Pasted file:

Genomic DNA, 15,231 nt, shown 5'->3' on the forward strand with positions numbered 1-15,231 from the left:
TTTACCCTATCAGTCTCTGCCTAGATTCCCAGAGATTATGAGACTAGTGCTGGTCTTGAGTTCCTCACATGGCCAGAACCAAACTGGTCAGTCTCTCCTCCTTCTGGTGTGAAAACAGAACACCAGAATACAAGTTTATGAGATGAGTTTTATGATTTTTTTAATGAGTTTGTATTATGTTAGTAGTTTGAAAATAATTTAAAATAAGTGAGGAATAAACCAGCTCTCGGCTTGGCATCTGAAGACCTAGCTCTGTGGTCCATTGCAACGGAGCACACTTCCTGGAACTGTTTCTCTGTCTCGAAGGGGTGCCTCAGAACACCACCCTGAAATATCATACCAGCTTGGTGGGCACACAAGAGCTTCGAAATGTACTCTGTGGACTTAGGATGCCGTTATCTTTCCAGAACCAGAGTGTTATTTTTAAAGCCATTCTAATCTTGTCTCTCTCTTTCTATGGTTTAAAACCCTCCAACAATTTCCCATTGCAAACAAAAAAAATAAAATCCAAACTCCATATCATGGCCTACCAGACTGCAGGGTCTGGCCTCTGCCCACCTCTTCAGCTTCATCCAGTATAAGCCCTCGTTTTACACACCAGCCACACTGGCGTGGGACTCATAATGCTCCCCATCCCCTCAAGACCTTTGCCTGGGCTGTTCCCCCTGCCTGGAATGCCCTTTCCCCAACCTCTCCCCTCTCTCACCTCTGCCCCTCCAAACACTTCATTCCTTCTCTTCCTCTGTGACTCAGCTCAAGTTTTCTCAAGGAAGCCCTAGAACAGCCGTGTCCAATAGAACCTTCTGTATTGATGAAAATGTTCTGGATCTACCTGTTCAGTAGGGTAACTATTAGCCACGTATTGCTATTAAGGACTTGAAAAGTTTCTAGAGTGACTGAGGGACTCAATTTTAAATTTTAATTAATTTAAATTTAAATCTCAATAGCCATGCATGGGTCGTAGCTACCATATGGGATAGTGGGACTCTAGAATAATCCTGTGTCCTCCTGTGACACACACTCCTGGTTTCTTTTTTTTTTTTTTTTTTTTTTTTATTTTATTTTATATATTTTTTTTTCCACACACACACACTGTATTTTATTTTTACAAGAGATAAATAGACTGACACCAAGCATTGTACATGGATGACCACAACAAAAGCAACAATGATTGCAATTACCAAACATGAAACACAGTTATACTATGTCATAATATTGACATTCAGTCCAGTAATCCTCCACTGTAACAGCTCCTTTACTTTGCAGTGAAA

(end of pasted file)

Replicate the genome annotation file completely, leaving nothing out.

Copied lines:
Genomic DNA, 15,231 nt, shown 5'->3' on the forward strand with positions numbered 1-15,231 from the left:
TTTACCCTATCAGTCTCTGCCTAGATTCCCAGAGATTATGAGACTAGTGCTGGTCTTGAGTTCCTCACATGGCCAGAACCAAACTGGTCAGTCTCTCCTCCTTCTGGTGTGAAAACAGAACACCAGAATACAAGTTTATGAGATGAGTTTTATGATTTTTTTAATGAGTTTGTATTATGTTAGTAGTTTGAAAATAATTTAAAATAAGTGAGGAATAAACCAGCTCTCGGCTTGGCATCTGAAGACCTAGCTCTGTGGTCCATTGCAACGGAGCACACTTCCTGGAACTGTTTCTCTGTCTCGAAGGGGTGCCTCAGAACACCACCCTGAAATATCATACCAGCTTGGTGGGCACACAAGAGCTTCGAAATGTACTCTGTGGACTTAGGATGCCGTTATCTTTCCAGAACCAGAGTGTTATTTTTAAAGCCATTCTAATCTTGTCTCTCTCTTTCTATGGTTTAAAACCCTCCAACAATTTCCCATTGCAAACAAAAAAAATAAAATCCAAACTCCATATCATGGCCTACCAGACTGCAGGGTCTGGCCTCTGCCCACCTCTTCAGCTTCATCCAGTATAAGCCCTCGTTTTACACACCAGCCACACTGGCGTGGGACTCATAATGCTCCCCATCCCCTCAAGACCTTTGCCTGGGCTGTTCCCCCTGCCTGGAATGCCCTTTCCCCAACCTCTCCCCTCTCTCACCTCTGCCCCTCCAAACACTTCATTCCTTCTCTTCCTCTGTGACTCAGCTCAAGTTTTCTCAAGGAAGCCCTAGAACAGCCGTGTCCAATAGAACCTTCTGTATTGATGAAAATGTTCTGGATCTACCTGTTCAGTAGGGTAACTATTAGCCACGTATTGCTATTAAGGACTTGAAAAGTTTCTAGAGTGACTGAGGGACTCAATTTTAAATTTTAATTAATTTAAATTTAAATCTCAATAGCCATGCATGGGTCGTAGCTACCATATGGGATAGTGGGACTCTAGAATAATCCTGTGTCCTCCTGTGACACACACTCCTGGTTTCTTTTTTTTTTTTTTTTTTTTTTTTATTTTATTTTATATATTTTTTTTTCCACACACACACACTGTATTTTATTTTTACAAGAGATAAATAGACTGACACCAAGCATTGTACATGGATGACCACAACAAAAGCAACAATGATTGCAATTACCAAACATGAAACACAGTTATACTATGTCATAATATTGACATTCAGTCCAGTAATCCTCCACTGTAACAGCTCCTTTACTTTGCAGTGAAA